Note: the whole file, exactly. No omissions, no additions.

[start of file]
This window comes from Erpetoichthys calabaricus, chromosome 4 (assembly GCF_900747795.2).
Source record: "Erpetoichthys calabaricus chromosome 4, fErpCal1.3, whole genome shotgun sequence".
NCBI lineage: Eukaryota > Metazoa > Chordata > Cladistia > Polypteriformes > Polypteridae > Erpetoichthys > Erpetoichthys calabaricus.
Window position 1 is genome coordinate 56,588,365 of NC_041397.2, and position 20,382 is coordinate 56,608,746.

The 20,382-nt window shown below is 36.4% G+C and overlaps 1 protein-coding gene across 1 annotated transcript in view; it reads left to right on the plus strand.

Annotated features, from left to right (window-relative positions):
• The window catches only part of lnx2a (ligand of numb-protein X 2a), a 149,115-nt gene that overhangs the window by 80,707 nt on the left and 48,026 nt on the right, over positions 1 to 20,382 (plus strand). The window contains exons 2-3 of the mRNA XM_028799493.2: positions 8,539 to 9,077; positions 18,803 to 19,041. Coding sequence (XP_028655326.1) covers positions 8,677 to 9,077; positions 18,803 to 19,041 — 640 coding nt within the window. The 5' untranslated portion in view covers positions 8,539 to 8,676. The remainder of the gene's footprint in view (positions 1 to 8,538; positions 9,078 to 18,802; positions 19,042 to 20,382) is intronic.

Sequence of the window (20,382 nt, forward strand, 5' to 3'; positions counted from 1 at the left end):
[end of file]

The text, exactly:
This window comes from Erpetoichthys calabaricus, chromosome 4 (assembly GCF_900747795.2).
Source record: "Erpetoichthys calabaricus chromosome 4, fErpCal1.3, whole genome shotgun sequence".
NCBI lineage: Eukaryota > Metazoa > Chordata > Cladistia > Polypteriformes > Polypteridae > Erpetoichthys > Erpetoichthys calabaricus.
Window position 1 is genome coordinate 56,588,365 of NC_041397.2, and position 20,382 is coordinate 56,608,746.

The 20,382-nt window shown below is 36.4% G+C and overlaps 1 protein-coding gene across 1 annotated transcript in view; it reads left to right on the plus strand.

Annotated features, from left to right (window-relative positions):
• The window catches only part of lnx2a (ligand of numb-protein X 2a), a 149,115-nt gene that overhangs the window by 80,707 nt on the left and 48,026 nt on the right, over positions 1 to 20,382 (plus strand). The window contains exons 2-3 of the mRNA XM_028799493.2: positions 8,539 to 9,077; positions 18,803 to 19,041. Coding sequence (XP_028655326.1) covers positions 8,677 to 9,077; positions 18,803 to 19,041 — 640 coding nt within the window. The 5' untranslated portion in view covers positions 8,539 to 8,676. The remainder of the gene's footprint in view (positions 1 to 8,538; positions 9,078 to 18,802; positions 19,042 to 20,382) is intronic.

Sequence of the window (20,382 nt, forward strand, 5' to 3'; positions counted from 1 at the left end):